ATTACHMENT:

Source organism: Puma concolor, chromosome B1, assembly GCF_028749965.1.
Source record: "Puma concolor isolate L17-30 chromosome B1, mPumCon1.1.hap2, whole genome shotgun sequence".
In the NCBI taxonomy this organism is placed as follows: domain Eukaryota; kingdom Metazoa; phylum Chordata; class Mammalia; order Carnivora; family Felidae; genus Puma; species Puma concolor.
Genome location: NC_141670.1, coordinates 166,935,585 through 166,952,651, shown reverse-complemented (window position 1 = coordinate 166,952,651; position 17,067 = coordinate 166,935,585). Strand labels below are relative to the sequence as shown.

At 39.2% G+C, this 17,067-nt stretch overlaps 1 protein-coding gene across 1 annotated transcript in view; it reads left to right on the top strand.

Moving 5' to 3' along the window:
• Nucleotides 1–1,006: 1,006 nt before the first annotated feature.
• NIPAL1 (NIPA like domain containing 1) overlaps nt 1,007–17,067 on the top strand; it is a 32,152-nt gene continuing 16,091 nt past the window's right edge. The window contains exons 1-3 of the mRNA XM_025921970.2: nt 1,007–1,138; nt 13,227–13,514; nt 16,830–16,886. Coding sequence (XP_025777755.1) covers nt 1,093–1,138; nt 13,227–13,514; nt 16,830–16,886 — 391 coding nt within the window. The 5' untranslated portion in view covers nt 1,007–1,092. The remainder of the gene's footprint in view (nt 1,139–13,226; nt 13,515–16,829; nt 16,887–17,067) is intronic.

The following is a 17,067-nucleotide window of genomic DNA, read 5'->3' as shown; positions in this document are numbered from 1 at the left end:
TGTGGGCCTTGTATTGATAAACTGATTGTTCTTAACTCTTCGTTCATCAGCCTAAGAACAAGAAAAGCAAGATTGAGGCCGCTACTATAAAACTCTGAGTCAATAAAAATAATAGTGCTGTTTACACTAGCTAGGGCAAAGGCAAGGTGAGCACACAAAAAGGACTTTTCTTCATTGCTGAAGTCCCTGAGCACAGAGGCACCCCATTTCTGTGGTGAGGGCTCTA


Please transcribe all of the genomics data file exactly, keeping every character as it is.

Source organism: Puma concolor, chromosome B1, assembly GCF_028749965.1.
Source record: "Puma concolor isolate L17-30 chromosome B1, mPumCon1.1.hap2, whole genome shotgun sequence".
In the NCBI taxonomy this organism is placed as follows: domain Eukaryota; kingdom Metazoa; phylum Chordata; class Mammalia; order Carnivora; family Felidae; genus Puma; species Puma concolor.
Genome location: NC_141670.1, coordinates 166,935,585 through 166,952,651, shown reverse-complemented (window position 1 = coordinate 166,952,651; position 17,067 = coordinate 166,935,585). Strand labels below are relative to the sequence as shown.

At 39.2% G+C, this 17,067-nt stretch overlaps 1 protein-coding gene across 1 annotated transcript in view; it reads left to right on the top strand.

Moving 5' to 3' along the window:
• Nucleotides 1–1,006: 1,006 nt before the first annotated feature.
• NIPAL1 (NIPA like domain containing 1) overlaps nt 1,007–17,067 on the top strand; it is a 32,152-nt gene continuing 16,091 nt past the window's right edge. The window contains exons 1-3 of the mRNA XM_025921970.2: nt 1,007–1,138; nt 13,227–13,514; nt 16,830–16,886. Coding sequence (XP_025777755.1) covers nt 1,093–1,138; nt 13,227–13,514; nt 16,830–16,886 — 391 coding nt within the window. The 5' untranslated portion in view covers nt 1,007–1,092. The remainder of the gene's footprint in view (nt 1,139–13,226; nt 13,515–16,829; nt 16,887–17,067) is intronic.

The following is a 17,067-nucleotide window of genomic DNA, read 5'->3' as shown; positions in this document are numbered from 1 at the left end:
TGTGGGCCTTGTATTGATAAACTGATTGTTCTTAACTCTTCGTTCATCAGCCTAAGAACAAGAAAAGCAAGATTGAGGCCGCTACTATAAAACTCTGAGTCAATAAAAATAATAGTGCTGTTTACACTAGCTAGGGCAAAGGCAAGGTGAGCACACAAAAAGGACTTTTCTTCATTGCTGAAGTCCCTGAGCACAGAGGCACCCCATTTCTGTGGTGAGGGCTCTA